If you’re ever in need of a little inspiration for what to cook for dinner, just head on over to Flickr.

Actually, Flickr is one of Shauna’s favorite places for inspiration, whether she wants to see Polaroid photographs that will blow your mind, handmade skirts that make anything she has crafted look silly, and the porch at the end of a long, hot afternoon, waiting.

And then there are bacon-wrapped dates.

There are so many good photographers out there, amateurs with passion and digital cameras. Just look at some of those photographs above. Don’t you want to eat now?

(Okay, maybe the Little Pork on the Prairie doesn’t make you hungry. But it did make you laugh, right?)

Most of these photos are attached to websites where you can find recipes and hallelujahs to pork dishes that beg to be made in your kitchen.

Just click on one and see.

loin blade chop

shoulder blade chop

“Regardless of cultural preferences, good pork chops are worth their weight in culinary gold. When a quality pork chop is perfectly cooked, the buttery texture and unique flavor are simply dream-worthy.” (Art Culinaire)

Face it. You’ve probably eaten your weight in shoe-leather pork chops in your time. For decades, mothers (and some fathers) cooked their pork anxiously, trying to avoid trichinosis, waiting until the internal temperature of your pork chop reached 180°. And, therefore, until the meat had the chewing consistency of jerky, or a baseball glove. Or the back of the shoe the dog was gnawing on. Nothing good. Not the way you want good meat to taste.

Well, the good news is this: “When it comes to cooking pork chops, think “pink.” Contrary to popular belief, pork chops do not need to be incinerated in order to be safe to eat. Overcooking is the largest contributor to pork’s reputation of being overly dry.” You only need to cook pork to 160°. (Some chefs cook it lower, and they swear by 150°. But here, we’ll keep to standard form.)

Pork chops can be a glorious eating experience, if you have a thick-cut, bone-in chop. Like this loin blade chop, pictured above. (This one is from SeaBreeze Farms.)

The loin blade chop (sometimes called the blade pork chop or the pork chop end cut) comes from the part of the loin closest to the shoulder. (If you would like a refresher course on the cuts of the loin, see here.) You might confuse this chop with a cut called pork blade steak (and really, who wouldn’t? we need better, more differentiating names for these cuts), which comes from the shoulder. That one’s fattier. This pork chop is leaner than a shoulder steak, but fattier than the center-cut loin chop. (Blade chops contain more connective tissue than does the center of the loin. The muscles near the shoulder are used more often.)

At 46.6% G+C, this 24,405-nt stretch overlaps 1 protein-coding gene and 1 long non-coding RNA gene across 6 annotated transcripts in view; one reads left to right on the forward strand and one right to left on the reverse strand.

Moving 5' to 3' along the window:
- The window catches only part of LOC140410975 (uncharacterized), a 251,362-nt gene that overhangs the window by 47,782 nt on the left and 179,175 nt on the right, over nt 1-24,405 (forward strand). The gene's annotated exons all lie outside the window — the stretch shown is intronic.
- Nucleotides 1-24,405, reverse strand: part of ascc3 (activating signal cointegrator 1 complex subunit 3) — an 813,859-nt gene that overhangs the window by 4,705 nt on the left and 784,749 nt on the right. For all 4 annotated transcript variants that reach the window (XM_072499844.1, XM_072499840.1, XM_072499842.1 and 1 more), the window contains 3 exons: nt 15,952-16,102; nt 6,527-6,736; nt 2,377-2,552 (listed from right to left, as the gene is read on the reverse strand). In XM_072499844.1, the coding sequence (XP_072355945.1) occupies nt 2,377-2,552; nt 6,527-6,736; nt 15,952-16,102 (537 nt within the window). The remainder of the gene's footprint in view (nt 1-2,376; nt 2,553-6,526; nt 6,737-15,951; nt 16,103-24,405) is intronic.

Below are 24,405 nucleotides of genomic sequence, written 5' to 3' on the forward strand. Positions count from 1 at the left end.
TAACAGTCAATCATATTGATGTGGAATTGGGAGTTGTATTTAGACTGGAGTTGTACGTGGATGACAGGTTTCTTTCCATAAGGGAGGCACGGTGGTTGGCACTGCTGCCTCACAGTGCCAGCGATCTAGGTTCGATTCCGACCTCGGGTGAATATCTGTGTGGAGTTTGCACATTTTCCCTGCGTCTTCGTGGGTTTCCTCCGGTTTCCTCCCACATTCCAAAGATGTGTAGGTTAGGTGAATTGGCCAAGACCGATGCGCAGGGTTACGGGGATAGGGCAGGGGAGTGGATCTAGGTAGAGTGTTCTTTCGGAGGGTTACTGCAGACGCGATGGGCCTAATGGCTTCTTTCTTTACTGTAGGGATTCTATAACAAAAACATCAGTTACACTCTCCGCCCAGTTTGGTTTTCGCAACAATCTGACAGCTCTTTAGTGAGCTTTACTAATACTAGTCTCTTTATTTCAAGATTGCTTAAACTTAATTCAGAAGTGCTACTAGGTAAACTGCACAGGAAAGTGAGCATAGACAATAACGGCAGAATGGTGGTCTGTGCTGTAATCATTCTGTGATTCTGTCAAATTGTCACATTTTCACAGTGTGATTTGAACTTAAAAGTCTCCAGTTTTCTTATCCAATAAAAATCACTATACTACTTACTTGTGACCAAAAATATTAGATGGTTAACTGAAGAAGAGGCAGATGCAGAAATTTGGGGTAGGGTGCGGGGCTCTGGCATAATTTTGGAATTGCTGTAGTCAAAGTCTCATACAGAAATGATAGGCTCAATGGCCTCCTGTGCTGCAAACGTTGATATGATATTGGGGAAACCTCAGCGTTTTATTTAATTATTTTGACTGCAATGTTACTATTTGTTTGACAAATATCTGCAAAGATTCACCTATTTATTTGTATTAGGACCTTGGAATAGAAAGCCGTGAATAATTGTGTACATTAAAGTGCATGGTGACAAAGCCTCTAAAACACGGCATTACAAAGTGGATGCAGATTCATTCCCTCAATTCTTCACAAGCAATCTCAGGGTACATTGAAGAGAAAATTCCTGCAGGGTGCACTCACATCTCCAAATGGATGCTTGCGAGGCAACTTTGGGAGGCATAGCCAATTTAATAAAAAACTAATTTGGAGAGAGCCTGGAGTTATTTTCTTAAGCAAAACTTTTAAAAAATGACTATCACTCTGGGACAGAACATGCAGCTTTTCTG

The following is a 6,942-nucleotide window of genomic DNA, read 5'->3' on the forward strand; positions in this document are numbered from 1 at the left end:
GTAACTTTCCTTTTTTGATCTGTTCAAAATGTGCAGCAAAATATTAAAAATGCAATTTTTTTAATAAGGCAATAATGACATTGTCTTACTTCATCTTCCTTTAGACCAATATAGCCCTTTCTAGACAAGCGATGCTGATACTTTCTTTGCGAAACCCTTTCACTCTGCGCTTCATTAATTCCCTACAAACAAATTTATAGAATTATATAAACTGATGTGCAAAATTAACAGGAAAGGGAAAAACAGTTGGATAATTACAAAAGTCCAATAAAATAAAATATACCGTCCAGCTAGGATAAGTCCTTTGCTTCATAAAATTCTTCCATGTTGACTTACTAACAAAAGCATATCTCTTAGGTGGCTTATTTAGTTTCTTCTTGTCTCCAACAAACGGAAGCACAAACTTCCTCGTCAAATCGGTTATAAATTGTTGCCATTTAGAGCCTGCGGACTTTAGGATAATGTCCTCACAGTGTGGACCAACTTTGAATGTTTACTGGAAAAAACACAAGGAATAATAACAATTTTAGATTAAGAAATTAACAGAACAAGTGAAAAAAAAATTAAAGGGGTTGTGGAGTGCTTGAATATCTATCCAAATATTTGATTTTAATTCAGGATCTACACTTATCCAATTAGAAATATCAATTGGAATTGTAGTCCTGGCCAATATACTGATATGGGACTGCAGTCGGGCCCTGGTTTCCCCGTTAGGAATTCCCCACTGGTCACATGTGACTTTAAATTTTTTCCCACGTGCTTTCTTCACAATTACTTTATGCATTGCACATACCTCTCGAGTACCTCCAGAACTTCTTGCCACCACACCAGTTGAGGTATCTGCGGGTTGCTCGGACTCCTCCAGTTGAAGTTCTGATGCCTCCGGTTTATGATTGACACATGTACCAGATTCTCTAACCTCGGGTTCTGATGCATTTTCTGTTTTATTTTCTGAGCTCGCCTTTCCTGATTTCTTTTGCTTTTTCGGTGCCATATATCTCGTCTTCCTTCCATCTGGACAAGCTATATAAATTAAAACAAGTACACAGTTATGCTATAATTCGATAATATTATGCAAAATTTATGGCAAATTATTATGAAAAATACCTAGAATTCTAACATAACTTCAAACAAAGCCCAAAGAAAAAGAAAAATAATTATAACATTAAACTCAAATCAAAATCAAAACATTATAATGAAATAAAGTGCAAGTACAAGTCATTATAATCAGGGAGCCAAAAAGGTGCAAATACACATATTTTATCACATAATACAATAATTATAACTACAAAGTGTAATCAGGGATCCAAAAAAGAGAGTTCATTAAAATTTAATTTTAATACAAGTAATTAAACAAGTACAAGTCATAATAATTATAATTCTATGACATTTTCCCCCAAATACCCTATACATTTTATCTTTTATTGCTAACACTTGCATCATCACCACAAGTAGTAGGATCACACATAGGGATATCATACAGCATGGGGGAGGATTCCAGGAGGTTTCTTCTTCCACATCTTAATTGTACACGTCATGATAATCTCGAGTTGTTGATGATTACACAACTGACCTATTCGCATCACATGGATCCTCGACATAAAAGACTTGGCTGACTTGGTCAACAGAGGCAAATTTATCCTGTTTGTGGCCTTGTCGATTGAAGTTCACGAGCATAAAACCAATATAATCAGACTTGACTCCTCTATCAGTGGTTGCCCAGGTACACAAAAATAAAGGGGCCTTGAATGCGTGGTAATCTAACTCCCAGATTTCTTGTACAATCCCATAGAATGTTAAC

Now, some folks say these loin blade chops are tough. They insist they must be braised or marinated before cooking. We think that’s because they are probably buying thin chops, which can dry out quickly. Also, boneless pork chops (all the rage in grocery stores) dry out almost immediately. The bone in a bone-in pork chop will help keep the meat tender while cooking and add more flavor for the eating. Ask your butcher for a thick-cut, bone-in blade chop (there’s a mouthful) and cook it at home. Let us know what you think.

The boneless pork chop has become so ubiquitous in this culture that it’s almost impossible to find recipes for loin blade chops on the internet. (Believe us, we looked.) So here are a few recipes for bone-in pork chops, just a start. Let us know what you think.

Maybe it’s time for you to create the best loin blade chop recipe around. We’d love to try it.

How to Make the Juiciest Grilled Pork Chops, by Bruce Aidells (you have to start a free trial membership to see this article)

Grilled Monster Pork Chops with Tomatillo and Green Applesauce from Gourmet (2004)

Curried Cider-Braised Pork Chops from Bon Appetit (1999)

Mom’s Perfect Pork Chops from Simply Recipes

buttermilk bacon pralines

buttermilk bacon pralines

Saturday was just about the perfect afternoon.